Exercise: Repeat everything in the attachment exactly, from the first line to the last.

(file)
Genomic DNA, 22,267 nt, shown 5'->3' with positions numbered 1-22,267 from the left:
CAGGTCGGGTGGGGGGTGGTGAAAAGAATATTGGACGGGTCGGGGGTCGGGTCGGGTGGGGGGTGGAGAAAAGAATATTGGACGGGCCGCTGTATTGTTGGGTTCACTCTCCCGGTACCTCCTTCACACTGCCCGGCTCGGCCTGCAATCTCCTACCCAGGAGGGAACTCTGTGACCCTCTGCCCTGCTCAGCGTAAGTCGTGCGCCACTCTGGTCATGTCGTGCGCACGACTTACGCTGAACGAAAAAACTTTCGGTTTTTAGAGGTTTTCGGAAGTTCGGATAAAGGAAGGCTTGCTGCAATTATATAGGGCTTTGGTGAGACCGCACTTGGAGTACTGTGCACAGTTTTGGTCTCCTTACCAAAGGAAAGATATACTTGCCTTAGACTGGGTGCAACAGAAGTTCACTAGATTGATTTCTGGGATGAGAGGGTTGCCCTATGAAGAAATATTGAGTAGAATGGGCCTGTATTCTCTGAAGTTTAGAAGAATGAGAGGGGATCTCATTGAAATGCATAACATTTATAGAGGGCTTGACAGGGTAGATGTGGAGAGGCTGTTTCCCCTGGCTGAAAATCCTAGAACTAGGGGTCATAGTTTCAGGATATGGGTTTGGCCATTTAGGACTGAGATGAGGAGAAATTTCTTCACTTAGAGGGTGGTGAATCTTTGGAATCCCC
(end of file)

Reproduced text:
Genomic DNA, 22,267 nt, shown 5'->3' with positions numbered 1-22,267 from the left:
CAGGTCGGGTGGGGGGTGGTGAAAAGAATATTGGACGGGTCGGGGGTCGGGTCGGGTGGGGGGTGGAGAAAAGAATATTGGACGGGCCGCTGTATTGTTGGGTTCACTCTCCCGGTACCTCCTTCACACTGCCCGGCTCGGCCTGCAATCTCCTACCCAGGAGGGAACTCTGTGACCCTCTGCCCTGCTCAGCGTAAGTCGTGCGCCACTCTGGTCATGTCGTGCGCACGACTTACGCTGAACGAAAAAACTTTCGGTTTTTAGAGGTTTTCGGAAGTTCGGATAAAGGAAGGCTTGCTGCAATTATATAGGGCTTTGGTGAGACCGCACTTGGAGTACTGTGCACAGTTTTGGTCTCCTTACCAAAGGAAAGATATACTTGCCTTAGACTGGGTGCAACAGAAGTTCACTAGATTGATTTCTGGGATGAGAGGGTTGCCCTATGAAGAAATATTGAGTAGAATGGGCCTGTATTCTCTGAAGTTTAGAAGAATGAGAGGGGATCTCATTGAAATGCATAACATTTATAGAGGGCTTGACAGGGTAGATGTGGAGAGGCTGTTTCCCCTGGCTGAAAATCCTAGAACTAGGGGTCATAGTTTCAGGATATGGGTTTGGCCATTTAGGACTGAGATGAGGAGAAATTTCTTCACTTAGAGGGTGGTGAATCTTTGGAATCCCC